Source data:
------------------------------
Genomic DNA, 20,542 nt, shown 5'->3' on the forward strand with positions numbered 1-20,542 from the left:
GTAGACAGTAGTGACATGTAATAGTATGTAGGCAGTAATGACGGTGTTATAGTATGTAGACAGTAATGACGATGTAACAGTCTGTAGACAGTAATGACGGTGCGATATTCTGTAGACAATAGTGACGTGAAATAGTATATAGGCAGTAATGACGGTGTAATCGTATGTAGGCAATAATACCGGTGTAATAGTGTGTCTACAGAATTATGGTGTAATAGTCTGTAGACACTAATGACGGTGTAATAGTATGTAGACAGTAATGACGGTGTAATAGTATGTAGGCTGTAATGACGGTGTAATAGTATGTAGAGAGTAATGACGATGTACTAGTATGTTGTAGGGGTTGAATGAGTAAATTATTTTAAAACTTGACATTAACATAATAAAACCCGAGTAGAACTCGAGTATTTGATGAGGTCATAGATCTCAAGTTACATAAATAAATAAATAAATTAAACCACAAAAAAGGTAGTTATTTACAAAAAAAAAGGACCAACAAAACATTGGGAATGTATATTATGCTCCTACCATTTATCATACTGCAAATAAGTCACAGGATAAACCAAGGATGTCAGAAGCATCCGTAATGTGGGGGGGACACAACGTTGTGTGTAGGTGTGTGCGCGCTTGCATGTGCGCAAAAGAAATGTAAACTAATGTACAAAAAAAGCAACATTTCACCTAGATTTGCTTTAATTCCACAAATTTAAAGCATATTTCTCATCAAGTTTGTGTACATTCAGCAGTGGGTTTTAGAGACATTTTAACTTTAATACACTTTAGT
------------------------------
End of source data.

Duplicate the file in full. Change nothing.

Genomic DNA, 20,542 nt, shown 5'->3' on the forward strand with positions numbered 1-20,542 from the left:
GTAGACAGTAGTGACATGTAATAGTATGTAGGCAGTAATGACGGTGTTATAGTATGTAGACAGTAATGACGATGTAACAGTCTGTAGACAGTAATGACGGTGCGATATTCTGTAGACAATAGTGACGTGAAATAGTATATAGGCAGTAATGACGGTGTAATCGTATGTAGGCAATAATACCGGTGTAATAGTGTGTCTACAGAATTATGGTGTAATAGTCTGTAGACACTAATGACGGTGTAATAGTATGTAGACAGTAATGACGGTGTAATAGTATGTAGGCTGTAATGACGGTGTAATAGTATGTAGAGAGTAATGACGATGTACTAGTATGTTGTAGGGGTTGAATGAGTAAATTATTTTAAAACTTGACATTAACATAATAAAACCCGAGTAGAACTCGAGTATTTGATGAGGTCATAGATCTCAAGTTACATAAATAAATAAATAAATTAAACCACAAAAAAGGTAGTTATTTACAAAAAAAAAGGACCAACAAAACATTGGGAATGTATATTATGCTCCTACCATTTATCATACTGCAAATAAGTCACAGGATAAACCAAGGATGTCAGAAGCATCCGTAATGTGGGGGGGACACAACGTTGTGTGTAGGTGTGTGCGCGCTTGCATGTGCGCAAAAGAAATGTAAACTAATGTACAAAAAAAGCAACATTTCACCTAGATTTGCTTTAATTCCACAAATTTAAAGCATATTTCTCATCAAGTTTGTGTACATTCAGCAGTGGGTTTTAGAGACATTTTAACTTTAATACACTTTAGT